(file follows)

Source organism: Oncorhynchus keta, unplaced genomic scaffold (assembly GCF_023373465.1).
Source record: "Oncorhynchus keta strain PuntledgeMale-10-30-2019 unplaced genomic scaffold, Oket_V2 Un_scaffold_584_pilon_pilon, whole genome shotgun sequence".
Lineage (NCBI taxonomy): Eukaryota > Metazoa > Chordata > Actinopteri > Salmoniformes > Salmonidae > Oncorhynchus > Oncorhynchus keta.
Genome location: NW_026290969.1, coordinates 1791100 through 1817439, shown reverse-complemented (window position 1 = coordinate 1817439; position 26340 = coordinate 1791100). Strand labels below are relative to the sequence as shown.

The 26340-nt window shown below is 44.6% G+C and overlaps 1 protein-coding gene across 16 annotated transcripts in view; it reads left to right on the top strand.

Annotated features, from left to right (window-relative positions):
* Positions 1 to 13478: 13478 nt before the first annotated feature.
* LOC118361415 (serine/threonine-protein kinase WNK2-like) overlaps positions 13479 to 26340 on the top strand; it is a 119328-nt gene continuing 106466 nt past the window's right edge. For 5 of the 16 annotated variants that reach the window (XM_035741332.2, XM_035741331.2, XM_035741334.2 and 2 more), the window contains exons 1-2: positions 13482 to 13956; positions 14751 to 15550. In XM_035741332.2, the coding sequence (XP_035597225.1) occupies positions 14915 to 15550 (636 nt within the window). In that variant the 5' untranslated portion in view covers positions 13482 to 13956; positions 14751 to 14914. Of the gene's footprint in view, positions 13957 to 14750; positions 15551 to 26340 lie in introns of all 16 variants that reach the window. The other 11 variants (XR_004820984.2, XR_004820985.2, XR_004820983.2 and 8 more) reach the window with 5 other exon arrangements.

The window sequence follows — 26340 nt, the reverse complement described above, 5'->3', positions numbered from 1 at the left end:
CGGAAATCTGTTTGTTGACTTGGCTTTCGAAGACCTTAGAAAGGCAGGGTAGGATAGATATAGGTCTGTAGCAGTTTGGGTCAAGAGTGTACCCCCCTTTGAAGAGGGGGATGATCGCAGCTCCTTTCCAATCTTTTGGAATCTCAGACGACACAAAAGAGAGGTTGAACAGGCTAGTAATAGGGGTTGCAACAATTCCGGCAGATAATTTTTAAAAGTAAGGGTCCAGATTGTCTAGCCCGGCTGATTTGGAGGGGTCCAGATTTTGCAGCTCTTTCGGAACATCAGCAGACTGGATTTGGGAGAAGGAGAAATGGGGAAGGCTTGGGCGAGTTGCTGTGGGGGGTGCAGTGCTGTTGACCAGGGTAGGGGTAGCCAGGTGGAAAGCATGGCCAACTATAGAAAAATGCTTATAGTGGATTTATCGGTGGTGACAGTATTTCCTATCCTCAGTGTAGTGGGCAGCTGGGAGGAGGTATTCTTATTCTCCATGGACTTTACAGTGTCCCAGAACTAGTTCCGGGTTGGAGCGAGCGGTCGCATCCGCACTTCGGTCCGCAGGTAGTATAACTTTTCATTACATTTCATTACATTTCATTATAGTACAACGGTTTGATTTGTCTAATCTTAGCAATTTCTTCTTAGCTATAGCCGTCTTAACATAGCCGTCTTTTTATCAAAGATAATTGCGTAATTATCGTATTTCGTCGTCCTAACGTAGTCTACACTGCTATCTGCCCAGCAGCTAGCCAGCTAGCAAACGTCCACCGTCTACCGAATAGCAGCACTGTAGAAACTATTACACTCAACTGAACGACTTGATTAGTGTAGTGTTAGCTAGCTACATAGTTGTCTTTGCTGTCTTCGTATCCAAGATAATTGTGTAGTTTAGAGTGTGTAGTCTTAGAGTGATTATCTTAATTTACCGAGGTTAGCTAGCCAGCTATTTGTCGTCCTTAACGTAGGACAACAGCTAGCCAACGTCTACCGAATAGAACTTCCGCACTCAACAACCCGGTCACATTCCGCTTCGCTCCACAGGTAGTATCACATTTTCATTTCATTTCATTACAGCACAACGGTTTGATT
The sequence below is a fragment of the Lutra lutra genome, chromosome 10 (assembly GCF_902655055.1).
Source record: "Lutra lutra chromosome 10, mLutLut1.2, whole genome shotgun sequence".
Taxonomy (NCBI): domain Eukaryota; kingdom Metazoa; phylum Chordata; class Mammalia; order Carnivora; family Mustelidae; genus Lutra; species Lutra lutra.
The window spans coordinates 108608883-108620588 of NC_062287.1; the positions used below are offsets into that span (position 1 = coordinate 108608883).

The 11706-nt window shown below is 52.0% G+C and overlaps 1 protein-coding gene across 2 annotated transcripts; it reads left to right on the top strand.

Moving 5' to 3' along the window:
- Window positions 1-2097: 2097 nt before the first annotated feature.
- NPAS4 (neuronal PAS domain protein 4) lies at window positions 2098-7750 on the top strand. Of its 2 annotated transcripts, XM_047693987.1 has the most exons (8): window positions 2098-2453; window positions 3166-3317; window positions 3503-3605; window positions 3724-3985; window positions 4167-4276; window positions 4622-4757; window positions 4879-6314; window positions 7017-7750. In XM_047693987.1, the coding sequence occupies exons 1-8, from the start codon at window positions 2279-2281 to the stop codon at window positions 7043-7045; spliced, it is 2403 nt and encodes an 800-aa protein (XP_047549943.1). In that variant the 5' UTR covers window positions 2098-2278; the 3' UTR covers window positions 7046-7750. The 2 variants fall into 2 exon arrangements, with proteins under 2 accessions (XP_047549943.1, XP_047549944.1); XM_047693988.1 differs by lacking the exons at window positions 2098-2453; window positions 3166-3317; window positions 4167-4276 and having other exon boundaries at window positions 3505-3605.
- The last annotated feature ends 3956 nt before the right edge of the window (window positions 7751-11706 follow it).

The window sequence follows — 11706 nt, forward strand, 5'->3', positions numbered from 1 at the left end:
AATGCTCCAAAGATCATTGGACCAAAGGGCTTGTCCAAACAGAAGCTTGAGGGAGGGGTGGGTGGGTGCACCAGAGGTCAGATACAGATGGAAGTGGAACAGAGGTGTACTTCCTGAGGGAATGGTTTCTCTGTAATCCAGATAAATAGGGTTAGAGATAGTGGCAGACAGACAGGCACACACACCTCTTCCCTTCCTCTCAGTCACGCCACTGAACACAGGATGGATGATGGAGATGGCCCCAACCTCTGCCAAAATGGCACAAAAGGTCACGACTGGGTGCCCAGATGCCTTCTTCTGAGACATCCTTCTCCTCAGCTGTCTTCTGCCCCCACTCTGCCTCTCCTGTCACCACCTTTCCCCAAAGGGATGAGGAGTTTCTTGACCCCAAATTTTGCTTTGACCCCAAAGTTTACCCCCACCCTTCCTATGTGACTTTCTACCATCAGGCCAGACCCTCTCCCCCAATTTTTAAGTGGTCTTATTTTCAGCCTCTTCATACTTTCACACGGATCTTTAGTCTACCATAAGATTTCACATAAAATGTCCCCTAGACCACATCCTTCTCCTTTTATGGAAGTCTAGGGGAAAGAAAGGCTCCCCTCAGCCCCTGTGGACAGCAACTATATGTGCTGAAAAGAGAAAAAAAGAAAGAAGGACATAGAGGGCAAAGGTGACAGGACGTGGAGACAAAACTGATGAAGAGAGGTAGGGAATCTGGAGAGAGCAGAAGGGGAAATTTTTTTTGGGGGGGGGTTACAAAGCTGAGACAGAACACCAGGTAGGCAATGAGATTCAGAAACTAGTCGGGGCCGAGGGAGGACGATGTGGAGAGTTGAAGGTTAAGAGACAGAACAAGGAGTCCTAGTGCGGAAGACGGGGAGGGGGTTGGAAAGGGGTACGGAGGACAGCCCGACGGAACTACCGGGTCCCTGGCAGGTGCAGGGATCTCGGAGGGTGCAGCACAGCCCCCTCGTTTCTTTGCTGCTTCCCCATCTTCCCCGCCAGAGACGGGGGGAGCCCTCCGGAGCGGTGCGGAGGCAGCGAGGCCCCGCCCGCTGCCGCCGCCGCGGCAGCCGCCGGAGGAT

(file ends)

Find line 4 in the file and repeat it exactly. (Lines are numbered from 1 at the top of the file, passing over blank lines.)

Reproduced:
Genome location: NW_026290969.1, coordinates 1791100 through 1817439, shown reverse-complemented (window position 1 = coordinate 1817439; position 26340 = coordinate 1791100). Strand labels below are relative to the sequence as shown.